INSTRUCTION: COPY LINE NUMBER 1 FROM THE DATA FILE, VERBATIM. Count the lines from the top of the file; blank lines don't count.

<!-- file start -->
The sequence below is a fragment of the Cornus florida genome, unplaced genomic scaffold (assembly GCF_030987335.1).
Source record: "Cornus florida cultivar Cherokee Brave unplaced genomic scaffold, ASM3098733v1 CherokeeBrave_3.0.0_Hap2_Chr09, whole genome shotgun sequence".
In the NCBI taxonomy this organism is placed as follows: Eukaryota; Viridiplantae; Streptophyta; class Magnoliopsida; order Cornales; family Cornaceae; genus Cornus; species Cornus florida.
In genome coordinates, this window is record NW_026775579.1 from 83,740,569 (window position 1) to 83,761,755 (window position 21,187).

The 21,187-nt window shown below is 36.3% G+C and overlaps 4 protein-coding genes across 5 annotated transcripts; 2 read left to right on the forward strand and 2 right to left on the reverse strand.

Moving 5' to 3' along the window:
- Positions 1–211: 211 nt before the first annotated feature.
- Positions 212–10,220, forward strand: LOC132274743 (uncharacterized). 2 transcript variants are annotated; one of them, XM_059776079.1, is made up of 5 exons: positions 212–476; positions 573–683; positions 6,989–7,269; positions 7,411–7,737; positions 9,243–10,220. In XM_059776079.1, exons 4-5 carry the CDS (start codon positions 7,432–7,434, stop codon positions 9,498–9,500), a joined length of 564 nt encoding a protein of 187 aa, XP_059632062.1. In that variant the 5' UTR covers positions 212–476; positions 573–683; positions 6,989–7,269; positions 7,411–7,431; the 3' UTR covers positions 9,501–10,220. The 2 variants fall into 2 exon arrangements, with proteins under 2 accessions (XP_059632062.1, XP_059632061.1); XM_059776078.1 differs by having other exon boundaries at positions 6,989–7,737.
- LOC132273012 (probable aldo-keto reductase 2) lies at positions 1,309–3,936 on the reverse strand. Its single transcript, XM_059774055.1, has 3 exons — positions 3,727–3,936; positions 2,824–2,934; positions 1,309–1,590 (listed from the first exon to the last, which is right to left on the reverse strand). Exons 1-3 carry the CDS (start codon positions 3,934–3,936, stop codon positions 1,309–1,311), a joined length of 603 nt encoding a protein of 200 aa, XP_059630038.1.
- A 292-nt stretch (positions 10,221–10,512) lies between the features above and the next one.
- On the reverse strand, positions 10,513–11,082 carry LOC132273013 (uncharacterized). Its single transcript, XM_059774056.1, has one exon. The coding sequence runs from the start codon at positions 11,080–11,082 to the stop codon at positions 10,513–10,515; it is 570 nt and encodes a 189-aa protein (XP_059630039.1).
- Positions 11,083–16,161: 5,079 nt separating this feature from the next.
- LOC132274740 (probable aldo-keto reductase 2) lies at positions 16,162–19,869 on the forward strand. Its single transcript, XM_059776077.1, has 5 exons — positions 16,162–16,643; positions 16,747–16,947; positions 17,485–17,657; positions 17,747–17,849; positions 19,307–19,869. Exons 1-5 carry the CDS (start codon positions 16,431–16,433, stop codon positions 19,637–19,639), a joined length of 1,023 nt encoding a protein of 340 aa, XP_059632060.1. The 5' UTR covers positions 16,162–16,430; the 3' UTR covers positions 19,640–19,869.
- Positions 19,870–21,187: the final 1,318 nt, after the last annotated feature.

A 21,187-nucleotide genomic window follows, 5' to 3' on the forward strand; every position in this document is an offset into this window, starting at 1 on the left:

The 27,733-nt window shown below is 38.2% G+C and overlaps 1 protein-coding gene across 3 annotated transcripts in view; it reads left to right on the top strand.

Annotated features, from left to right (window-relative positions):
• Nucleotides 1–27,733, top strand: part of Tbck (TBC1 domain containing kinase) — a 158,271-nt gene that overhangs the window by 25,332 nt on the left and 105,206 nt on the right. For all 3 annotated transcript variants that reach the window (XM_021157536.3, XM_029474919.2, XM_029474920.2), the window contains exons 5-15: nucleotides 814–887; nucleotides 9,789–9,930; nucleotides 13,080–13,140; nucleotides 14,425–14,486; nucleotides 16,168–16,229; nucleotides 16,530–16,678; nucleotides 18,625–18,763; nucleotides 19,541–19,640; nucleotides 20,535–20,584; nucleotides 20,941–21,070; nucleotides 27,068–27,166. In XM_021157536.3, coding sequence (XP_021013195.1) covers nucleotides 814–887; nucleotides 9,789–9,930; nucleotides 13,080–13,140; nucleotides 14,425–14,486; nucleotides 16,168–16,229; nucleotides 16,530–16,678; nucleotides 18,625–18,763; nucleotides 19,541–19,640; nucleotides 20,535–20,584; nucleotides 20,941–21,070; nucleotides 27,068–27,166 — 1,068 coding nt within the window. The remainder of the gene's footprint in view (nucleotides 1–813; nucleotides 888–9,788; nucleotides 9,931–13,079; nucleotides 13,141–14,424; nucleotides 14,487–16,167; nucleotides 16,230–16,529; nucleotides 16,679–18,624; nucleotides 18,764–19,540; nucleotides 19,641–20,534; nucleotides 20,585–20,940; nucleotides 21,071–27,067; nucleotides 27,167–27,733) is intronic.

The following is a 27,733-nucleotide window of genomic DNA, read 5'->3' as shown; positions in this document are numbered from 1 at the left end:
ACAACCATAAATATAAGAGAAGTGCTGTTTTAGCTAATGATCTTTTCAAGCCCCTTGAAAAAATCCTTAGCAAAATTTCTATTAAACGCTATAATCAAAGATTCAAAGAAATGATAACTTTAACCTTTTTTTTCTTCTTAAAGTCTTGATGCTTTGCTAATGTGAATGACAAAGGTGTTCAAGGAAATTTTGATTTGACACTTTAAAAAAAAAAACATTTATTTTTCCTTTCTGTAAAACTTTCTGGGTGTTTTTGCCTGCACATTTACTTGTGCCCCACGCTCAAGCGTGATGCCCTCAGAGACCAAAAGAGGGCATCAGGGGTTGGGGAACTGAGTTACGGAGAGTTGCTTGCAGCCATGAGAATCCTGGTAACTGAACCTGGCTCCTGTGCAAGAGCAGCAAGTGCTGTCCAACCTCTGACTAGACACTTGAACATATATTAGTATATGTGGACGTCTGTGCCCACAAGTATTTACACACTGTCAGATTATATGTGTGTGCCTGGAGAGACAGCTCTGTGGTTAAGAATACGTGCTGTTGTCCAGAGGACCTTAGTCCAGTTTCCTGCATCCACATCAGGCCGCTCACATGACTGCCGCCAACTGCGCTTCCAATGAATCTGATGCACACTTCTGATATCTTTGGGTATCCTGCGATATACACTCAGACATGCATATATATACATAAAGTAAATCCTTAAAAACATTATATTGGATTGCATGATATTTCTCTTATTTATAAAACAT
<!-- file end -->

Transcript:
The sequence below is a fragment of the Cornus florida genome, unplaced genomic scaffold (assembly GCF_030987335.1).